All survey data with complete information for 10 children sampled with complete information on all variables as shown on the field volunteer’s checklist. Children in households where mothers were not at home at the time of visits, consent not given by caregivers or selected households with children aged greater than 12 months or incomplete documentation on the checklist were discarded. The study utilized the weekly submissions of field volunteer survey checklists which was transferred to a simple Microsoft Excel® template for collation with the capture of details showing the date of survey, settlement name, ward and classification of children according to vaccination status. This was done monthly at the LGA level and quarterly in the state.
Data was measured in proportions of vaccination status of all children surveyed and also displayed as simple quarterly trends to show the pattern of various vaccination statuses.
The average number of settlements and wards per quarter were documented. A review of routine immunization administrative coverage data for first and third doses of Pentavalent and oral polio vaccine (OPV) was also shown at LGA and state levels.
All designated WHO staff at quarterly program review meeting were re-sensitized and reoriented on the process for community surveys using the field volunteer’s checklist. The identified template for collation and capture of surveys was also discussed and shared with all LGA facilitators (first line supervisors of the field supervisors) for monthly collation and timelines for quarterly submission to the state level monitoring and evaluation (M&E) Officer. The template included various validation checks to reduce entry errors as well as automatically generated graphs to show simple analysis of vaccination status by ward and LGA.
Surveys were conducted by the staff after community entries and permission by village gatekeepers, mainly the village head and consent by caregiver sort and given, in selected households to participate in the survey. Vaccination status was documented using vaccination cards with an assessment of vaccination status for the current age of child based on the current EPI schedule for Nigeria.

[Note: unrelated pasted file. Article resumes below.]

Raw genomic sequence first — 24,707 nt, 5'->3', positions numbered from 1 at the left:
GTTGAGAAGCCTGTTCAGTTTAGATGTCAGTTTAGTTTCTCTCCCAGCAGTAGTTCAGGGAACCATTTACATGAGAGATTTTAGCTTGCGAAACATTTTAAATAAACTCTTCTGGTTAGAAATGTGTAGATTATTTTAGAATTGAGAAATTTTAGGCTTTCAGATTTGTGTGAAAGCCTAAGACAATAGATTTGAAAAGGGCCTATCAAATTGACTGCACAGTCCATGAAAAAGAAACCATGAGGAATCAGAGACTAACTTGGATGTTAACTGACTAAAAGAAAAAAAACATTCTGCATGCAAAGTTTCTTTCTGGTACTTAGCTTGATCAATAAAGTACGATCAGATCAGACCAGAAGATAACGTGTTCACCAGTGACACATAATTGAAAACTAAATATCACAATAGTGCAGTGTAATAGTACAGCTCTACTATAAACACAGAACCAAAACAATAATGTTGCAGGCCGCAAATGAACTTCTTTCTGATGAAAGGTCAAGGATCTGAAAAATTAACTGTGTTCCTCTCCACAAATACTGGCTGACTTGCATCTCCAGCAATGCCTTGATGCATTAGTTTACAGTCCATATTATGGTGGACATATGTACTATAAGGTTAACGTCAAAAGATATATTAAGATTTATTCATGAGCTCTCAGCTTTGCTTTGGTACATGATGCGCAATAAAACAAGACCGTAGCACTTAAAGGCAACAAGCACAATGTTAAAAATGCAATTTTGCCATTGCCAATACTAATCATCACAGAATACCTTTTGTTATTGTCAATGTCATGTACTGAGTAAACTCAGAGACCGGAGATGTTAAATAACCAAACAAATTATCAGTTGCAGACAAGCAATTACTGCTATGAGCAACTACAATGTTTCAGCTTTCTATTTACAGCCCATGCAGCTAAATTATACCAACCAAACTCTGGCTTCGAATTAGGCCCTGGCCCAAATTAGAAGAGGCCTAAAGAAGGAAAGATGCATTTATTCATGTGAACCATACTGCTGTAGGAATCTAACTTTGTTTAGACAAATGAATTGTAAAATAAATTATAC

Sampling technique for surveys included skipping 1 or 2 households in settlements with less than 10 or greater than 20 Households respectively. A selected household without an eligible child was skipped and the next household with a child sampled.
Collated data were reviewed and proportions of various vaccination status category including “fully or appropriately immunized,” “partially immunized” and “not immunized” and shared at the state emergency operations center (sEoC) and comparison with administrative data. LGA and ward survey reports were reviewed and interventions best suited deployed. These interventions deployed based on best fit are outlined in Table 1.
At the LGA level, these survey reports were shared with the local immunization officer, director of health and displayed at the government office by ward conspicuously. This data set was also discussed at the monthly review meetings with routine immunization providers for all health facilities in the LGA with clear directives on action points to address issues in a settlement with low levels of appropriately immunized children including supportive supervision.
A total of 97,007children aged 0-11 months were surveyed between July 2015 and June 2016 by 138 field level staff in Kaduna state (Table 2). These surveys were conducted in a number of wards ranging from 222 to 246 across the four quarters under review involving an average of 24,252 children per quarter.